Last night I had work to do in the kitchen that occupied my hands and not my mind, so I dug out an old set of casette tapes and began listening to Napoleon Hill.
On the tape he talks about the man who started the Piggley Wiggley stores. He worked in a grocery store, mostly delivering groceries. And he had ideas - lots and lots of ideas. His boss got so sick of hearing them that he told the young man that the next time he came up with an idea he would be fired. The boss was tired of this employee "wasting his time" with nonsense.
Not long after the boss issued this ultimatum, the young man ran across a new concept: A cafeteria where people could get in line and choose the food they wanted rather than sit at a table and order.
He got so excited about how that could apply to the grocery business that he ran back to tell his boss.
When the boss said "You're fired" he replied "No, I'm not. I resigned before I started to speak."
The idea was for a grocery store where customers could come in and choose the items they wanted, then take them to the counter to pay for them. The boss said it would never work.
Later he told someone that he figured every word he spoke when he fired the young man had cost him about a million dollars.
Piggley Wiggley was a huge success and the young man was soon a multi-millionaire.
That got me thinking about my former broker, and the reason that I opened my own agency.
I read about real estate all the time and I kept getting ideas. Every time I'd open my mouth to tell my broker he'd groan and say "Oh boy, so what's THIS going to cost me?" He didn't yell at me for wasting his time, but he didn't grab the ideas and run, either.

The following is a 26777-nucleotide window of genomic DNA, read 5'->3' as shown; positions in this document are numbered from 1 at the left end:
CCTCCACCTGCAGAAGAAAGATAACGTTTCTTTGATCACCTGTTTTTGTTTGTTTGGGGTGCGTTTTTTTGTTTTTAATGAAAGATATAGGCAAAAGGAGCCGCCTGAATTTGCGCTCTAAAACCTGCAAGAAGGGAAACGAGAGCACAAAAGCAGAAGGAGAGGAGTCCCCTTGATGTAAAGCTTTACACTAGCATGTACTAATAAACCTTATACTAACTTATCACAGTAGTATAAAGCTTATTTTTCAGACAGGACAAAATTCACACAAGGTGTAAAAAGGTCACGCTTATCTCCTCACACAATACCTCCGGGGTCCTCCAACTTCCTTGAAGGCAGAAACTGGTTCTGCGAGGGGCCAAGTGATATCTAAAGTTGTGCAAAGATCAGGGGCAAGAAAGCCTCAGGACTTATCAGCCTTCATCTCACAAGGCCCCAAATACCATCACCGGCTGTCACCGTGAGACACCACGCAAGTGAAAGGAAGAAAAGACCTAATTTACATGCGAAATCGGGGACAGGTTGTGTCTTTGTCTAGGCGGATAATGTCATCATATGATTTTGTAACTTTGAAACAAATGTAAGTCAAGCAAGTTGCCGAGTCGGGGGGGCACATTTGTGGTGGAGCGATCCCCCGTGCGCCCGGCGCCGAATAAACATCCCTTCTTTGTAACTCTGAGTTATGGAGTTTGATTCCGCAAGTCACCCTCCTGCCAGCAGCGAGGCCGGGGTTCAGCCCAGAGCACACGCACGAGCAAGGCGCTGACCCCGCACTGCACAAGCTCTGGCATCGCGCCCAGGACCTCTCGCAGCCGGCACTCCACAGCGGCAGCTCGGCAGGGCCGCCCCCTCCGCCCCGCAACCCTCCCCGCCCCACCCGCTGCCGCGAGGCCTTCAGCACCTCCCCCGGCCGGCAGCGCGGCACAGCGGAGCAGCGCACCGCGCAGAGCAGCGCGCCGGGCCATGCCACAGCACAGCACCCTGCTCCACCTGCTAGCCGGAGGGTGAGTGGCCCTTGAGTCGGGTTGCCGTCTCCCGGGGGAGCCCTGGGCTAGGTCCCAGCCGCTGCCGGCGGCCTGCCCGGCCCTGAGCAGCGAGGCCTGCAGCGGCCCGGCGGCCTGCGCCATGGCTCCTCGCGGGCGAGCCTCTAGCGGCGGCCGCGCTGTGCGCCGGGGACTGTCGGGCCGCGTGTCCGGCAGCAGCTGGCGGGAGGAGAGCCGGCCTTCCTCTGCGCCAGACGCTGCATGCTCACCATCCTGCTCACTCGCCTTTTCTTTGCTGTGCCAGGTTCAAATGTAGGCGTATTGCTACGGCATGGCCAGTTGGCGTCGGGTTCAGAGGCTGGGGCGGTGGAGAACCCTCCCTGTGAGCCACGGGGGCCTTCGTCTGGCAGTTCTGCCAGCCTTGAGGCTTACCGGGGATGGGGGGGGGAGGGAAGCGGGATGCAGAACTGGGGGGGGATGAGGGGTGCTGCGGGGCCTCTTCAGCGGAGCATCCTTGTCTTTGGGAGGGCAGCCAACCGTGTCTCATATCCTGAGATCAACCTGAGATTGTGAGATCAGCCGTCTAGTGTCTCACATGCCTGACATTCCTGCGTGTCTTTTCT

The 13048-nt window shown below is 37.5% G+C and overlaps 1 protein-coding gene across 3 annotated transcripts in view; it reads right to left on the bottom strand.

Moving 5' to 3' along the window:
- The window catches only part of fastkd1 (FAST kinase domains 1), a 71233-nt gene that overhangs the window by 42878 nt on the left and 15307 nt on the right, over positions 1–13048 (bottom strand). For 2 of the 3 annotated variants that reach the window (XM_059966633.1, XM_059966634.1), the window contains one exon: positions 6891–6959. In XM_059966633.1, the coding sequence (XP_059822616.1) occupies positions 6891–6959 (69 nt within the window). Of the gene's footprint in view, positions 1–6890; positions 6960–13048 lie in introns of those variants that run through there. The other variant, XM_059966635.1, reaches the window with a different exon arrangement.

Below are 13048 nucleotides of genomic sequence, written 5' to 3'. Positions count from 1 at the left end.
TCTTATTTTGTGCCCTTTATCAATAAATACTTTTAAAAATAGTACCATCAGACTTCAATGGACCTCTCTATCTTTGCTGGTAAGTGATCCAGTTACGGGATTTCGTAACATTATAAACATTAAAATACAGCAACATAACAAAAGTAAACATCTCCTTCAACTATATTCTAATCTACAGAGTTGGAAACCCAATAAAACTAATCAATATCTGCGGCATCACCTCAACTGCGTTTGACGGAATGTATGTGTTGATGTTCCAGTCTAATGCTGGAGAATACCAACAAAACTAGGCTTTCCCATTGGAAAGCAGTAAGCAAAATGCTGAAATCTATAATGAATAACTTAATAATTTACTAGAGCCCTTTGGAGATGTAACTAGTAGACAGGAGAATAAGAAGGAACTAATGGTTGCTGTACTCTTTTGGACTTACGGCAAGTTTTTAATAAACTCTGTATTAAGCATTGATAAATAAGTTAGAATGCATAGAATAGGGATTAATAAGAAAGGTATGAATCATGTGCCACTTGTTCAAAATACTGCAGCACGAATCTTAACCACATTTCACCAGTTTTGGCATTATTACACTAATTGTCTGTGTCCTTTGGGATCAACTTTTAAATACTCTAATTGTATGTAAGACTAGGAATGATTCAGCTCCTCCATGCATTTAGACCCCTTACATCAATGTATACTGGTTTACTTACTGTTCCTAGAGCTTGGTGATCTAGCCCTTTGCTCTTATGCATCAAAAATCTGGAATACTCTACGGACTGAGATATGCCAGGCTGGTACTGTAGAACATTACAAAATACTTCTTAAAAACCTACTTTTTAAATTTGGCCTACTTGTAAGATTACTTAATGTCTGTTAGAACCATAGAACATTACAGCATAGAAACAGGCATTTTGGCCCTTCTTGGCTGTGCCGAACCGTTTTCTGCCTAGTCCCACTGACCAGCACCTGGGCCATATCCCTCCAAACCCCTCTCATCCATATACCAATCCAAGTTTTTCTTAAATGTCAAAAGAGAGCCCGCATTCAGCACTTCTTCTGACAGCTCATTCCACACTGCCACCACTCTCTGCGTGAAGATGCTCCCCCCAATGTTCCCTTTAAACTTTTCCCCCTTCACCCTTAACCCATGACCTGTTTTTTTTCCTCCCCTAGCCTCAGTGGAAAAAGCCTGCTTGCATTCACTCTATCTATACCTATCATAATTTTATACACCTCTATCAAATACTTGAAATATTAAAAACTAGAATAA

So... I did. I got a brokers license and opened my own agency in order to have the freedom to try new ideas.
A few years later my landlord accused me of being the reason why my former broker and a couple of other agencies were no longer around. He said "You ran them out of business."
I said "No - they ran themselves out of business by being unwilling to move forward."
It was the difference in perception between an expense and an investment.
All my former broker could see was the cost. A new idea to him was a way to spend money, not a way to invest in the business in order to make more money.
And some of those ideas were SO simple. I was suggesting things like monthly activity reports, brochure boxes, and "just listed" cards. When I think of it now it's hard to imagine there was a time when those things were new, unusual, and too expensive to consider.
Are you following through with your own ideas?
Granted, not every idea is a good one. And it's probably not smart to spend too much money testing something new. But if we don't keep changing and moving ahead...
I think we're sunk.
Go for the gold... explore your ideas!
Image courtesy of Dreamstine